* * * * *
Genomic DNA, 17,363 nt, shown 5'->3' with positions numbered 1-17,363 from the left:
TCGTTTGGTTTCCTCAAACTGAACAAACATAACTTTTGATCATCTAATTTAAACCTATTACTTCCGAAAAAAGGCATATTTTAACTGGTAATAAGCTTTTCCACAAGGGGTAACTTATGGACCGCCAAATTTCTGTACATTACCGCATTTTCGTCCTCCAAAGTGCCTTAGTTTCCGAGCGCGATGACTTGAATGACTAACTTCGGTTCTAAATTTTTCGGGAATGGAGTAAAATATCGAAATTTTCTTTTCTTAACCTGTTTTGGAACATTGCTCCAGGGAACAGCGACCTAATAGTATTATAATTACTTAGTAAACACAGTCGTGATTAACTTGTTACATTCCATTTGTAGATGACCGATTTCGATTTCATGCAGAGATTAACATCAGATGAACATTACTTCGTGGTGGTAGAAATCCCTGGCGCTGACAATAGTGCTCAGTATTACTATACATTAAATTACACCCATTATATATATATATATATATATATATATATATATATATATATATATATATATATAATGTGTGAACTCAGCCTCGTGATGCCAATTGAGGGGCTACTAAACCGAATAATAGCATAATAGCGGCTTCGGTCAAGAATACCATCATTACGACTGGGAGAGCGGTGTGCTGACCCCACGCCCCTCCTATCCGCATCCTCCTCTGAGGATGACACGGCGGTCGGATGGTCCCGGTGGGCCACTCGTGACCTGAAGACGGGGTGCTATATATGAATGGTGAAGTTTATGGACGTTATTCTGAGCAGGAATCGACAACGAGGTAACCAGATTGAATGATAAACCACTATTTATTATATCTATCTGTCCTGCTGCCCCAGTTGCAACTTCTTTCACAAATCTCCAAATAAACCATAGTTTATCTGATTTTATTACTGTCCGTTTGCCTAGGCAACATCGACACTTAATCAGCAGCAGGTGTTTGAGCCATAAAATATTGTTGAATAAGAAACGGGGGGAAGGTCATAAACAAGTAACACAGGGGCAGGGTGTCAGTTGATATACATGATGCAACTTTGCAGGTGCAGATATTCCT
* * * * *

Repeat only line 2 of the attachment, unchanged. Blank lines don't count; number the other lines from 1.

TCGTTTGGTTTCCTCAAACTGAACAAACATAACTTTTGATCATCTAATTTAAACCTATTACTTCCGAAAAAAGGCATATTTTAACTGGTAATAAGCTTTTCCACAAGGGGTAACTTATGGACCGCCAAATTTCTGTACATTACCGCATTTTCGTCCTCCAAAGTGCCTTAGTTTCCGAGCGCGATGACTTGAATGACTAACTTCGGTTCTAAATTTTTCGGGAATGGAGTAAAATATCGAAATTTTCTTTTCTTAACCTGTTTTGGAACATTGCTCCAGGGAACAGCGACCTAATAGTATTATAATTACTTAGTAAACACAGTCGTGATTAACTTGTTACATTCCATTTGTAGATGACCGATTTCGATTTCATGCAGAGATTAACATCAGATGAACATTACTTCGTGGTGGTAGAAATCCCTGGCGCTGACAATAGTGCTCAGTATTACTATACATTAAATTACACCCATTATATATATATATATATATATATATATATATATATATATATATATATATATATAATGTGTGAACTCAGCCTCGTGATGCCAATTGAGGGGCTACTAAACCGAATAATAGCATAATAGCGGCTTCGGTCAAGAATACCATCATTACGACTGGGAGAGCGGTGTGCTGACCCCACGCCCCTCCTATCCGCATCCTCCTCTGAGGATGACACGGCGGTCGGATGGTCCCGGTGGGCCACTCGTGACCTGAAGACGGGGTGCTATATATGAATGGTGAAGTTTATGGACGTTATTCTGAGCAGGAATCGACAACGAGGTAACCAGATTGAATGATAAACCACTATTTATTATATCTATCTGTCCTGCTGCCCCAGTTGCAACTTCTTTCACAAATCTCCAAATAAACCATAGTTTATCTGATTTTATTACTGTCCGTTTGCCTAGGCAACATCGACACTTAATCAGCAGCAGGTGTTTGAGCCATAAAATATTGTTGAATAAGAAACGGGGGGAAGGTCATAAACAAGTAACACAGGGGCAGGGTGTCAGTTGATATACATGATGCAACTTTGCAGGTGCAGATATTCCT